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An advanced practice nurse (APN) is a nurse with post-graduate education and training in nursing. Nurses practicing at this level may work in either a specialist or generalist capacity. APNs are prepared with advanced didactic and clinical education, knowledge, skills, and scope of practice in nursing.[1]

In the United States, the National Council of State Boards of Nursing along with other nursing authorities and organizations recommend the use of the term and acronym advanced practice registered nurse (APRN) as described in the Consensus Model for APRN Regulation, Licensure, Accreditation, Certification and Education.

Education, accreditation, and certification

APNs or APRNs are intended to demonstrate effective integration of theory, practice and experiences along with increasing degrees of autonomy in judgments and interventions, while remaining under physician supervision. Post-graduate education is designed to teach an APRN to use multiple approaches to decision-making, manage the care of individuals and groups, engage in collaborative practices with the patient or client to achieve best outcomes; provide a supportive environment for colleagues; manage the utilization of staff and physical resources; engage in ethically justifiable nursing practice; protect the rights of individuals and groups; engage in activities to improve nursing practice; develop therapeutic and caring relationships; fulfill the conduct requirements of the profession; act to enhance the professional development of self; and function in accordance with legislation and common law affecting nursing practice.[2]

APRN education forms the basis of four recognized general areas of specialization:

Each specialty can have concentrations in a specific field or patient population.

As of 2023, an APRN in the United States may hold a Master of Science in Nursing (MSN), Doctor of Nursing Practice (DNP), or Doctor of Nurse Anesthesia Practice (DNAP) degree.

In 2004, The American Association of Colleges of Nursing (AACN) in conjunction with the National Council of State Boards of Nursing (NCSBN) recommended that advanced practice registered nurses move the entry-level degree to the doctorate level by 2015.[3] Accordingly, all APN training programs are recommended (but not required as of yet) to convert their master's degree to a Doctor of Nursing Practice (DNP) degree by 2015. Although the American Association of Nurse Anesthetists approved this recommendation, it is not requiring program compliance until 2025.[4]

The majority of programs will grant a DNP degree.[3] Because 45% of the nurse anesthesia programs are located in schools of allied health, these programs will award a Doctor of Nurse Anesthesia Practice (DNAP). The DNP will be the direct-entry, minimum academic requirement for advanced practice registered nurses; it is a clinical/practice-based doctorate but because it is not the entry degree for the profession of nursing (which includes advanced practice registered nursing), it is a terminal degree.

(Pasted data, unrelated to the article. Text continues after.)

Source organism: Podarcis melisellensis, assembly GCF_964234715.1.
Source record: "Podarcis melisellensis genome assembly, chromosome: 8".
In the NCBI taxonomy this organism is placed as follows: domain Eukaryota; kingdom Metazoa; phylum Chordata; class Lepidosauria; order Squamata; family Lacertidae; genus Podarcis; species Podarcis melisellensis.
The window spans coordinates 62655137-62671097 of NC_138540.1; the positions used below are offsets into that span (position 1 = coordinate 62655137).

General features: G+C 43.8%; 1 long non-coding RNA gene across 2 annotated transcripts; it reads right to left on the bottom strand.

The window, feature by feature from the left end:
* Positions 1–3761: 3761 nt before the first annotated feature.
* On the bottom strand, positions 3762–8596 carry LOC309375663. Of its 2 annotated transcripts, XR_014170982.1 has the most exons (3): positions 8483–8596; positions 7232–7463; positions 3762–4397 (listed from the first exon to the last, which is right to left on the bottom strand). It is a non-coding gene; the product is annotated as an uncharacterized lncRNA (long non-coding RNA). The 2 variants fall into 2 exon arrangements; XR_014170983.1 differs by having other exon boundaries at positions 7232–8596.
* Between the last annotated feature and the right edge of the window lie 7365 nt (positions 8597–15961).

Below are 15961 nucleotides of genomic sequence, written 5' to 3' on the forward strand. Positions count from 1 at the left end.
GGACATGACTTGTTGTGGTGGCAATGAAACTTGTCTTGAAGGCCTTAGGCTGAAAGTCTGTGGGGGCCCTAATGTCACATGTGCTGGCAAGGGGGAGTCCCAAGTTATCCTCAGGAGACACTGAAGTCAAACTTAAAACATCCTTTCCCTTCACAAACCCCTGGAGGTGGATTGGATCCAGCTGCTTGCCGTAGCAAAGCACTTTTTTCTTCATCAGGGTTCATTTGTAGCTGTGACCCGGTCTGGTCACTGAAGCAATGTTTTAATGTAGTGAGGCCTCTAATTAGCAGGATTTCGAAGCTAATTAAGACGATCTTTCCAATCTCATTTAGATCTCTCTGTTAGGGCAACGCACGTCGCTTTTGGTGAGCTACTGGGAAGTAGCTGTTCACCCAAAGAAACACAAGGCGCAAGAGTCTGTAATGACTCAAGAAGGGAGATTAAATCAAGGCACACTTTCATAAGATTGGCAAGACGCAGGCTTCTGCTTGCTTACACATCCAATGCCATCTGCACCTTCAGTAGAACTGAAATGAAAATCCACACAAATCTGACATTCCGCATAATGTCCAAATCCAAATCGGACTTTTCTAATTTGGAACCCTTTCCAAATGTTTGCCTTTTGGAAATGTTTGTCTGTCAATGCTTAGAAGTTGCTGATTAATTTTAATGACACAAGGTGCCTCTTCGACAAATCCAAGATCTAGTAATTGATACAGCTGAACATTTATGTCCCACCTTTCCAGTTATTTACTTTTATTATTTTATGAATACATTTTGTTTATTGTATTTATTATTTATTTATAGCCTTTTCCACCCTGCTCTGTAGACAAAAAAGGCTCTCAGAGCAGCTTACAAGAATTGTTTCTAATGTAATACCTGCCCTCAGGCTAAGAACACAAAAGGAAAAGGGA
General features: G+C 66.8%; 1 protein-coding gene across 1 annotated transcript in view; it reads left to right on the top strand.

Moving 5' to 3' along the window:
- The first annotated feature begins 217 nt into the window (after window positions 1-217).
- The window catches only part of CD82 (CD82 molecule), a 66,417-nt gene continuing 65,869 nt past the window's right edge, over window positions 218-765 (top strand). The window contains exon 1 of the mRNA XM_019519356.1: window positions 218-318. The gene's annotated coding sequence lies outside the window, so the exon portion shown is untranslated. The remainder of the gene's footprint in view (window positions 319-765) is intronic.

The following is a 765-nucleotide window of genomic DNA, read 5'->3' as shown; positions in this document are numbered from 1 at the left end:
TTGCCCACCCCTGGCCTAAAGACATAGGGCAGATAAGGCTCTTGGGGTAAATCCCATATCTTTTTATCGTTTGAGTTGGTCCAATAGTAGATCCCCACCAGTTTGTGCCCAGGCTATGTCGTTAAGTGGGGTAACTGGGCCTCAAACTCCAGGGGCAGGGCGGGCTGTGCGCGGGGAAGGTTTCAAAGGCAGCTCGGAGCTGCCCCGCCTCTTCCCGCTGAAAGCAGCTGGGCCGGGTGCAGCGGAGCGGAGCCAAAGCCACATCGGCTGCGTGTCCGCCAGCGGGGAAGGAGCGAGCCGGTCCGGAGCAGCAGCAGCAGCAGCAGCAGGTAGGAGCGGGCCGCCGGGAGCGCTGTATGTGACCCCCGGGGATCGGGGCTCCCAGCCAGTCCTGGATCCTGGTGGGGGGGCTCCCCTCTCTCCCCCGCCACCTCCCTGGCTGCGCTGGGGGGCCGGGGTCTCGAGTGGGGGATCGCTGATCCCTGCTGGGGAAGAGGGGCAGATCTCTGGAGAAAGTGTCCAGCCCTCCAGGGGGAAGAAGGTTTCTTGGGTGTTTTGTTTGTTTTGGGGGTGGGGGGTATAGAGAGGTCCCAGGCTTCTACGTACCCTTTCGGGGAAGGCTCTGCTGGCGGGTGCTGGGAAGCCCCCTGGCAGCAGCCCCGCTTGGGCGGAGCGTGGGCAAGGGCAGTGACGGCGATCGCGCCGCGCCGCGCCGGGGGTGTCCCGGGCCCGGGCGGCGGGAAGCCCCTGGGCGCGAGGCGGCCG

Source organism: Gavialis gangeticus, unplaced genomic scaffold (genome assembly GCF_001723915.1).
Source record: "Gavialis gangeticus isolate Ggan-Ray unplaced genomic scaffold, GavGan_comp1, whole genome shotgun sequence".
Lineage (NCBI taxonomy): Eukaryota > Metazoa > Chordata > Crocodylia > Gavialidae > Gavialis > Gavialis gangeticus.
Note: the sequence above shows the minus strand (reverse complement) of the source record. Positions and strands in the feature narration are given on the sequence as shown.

Advance Practice Nursing in the United States

The preferred regulator term for advanced practice nursing in the United States is Advanced Practice Registered Nurse. Nursing in the United States is regulated at the state level. The National Council of State Boards of Nursing (NCSBN) drafts consensus models of proposed legislation for the individual states to implement. In 2008, the NCSBN's APRN consensus model identified four roles:

Patient outcomes

In 2020 Pain Medicine found that CNPs prescribe opioids at a rate 28 times higher than physician counterparts in states where they practice autonomously.[6]

Post-nominal initials

The specific titles, credentials and post-nominal initials used by advanced practice nurses will vary greatly by country, state and educational level.

A list of post-nominal initials include, but are not limited to:

See also


  1. ^ "American Nurses Association". Archived from the original on 1997-04-06.
  2. ^ "AACN - Publications - Position Statements". Archived from the original on July 20, 2011.
  3. ^ a b "Aacn - Dnp - Faqs". Archived from the original on 2011-10-01. Retrieved 2008-12-24.
  4. ^ AANA - Home
  5. ^ "Consensus Model for APRN Regulation: Licensure, Accreditation, Certification & Education" (PDF).
  6. ^ Ellenbogen, Michael I.; Segal, Jodi B. (2020). "Differences in Opioid Prescribing Among Generalist Physicians, Nurse Practitioners, and Physician Assistants". Pain Medicine. pp. 76–83. doi:10.1093/pm/pnz005. PMC 6953344. PMID 30821817.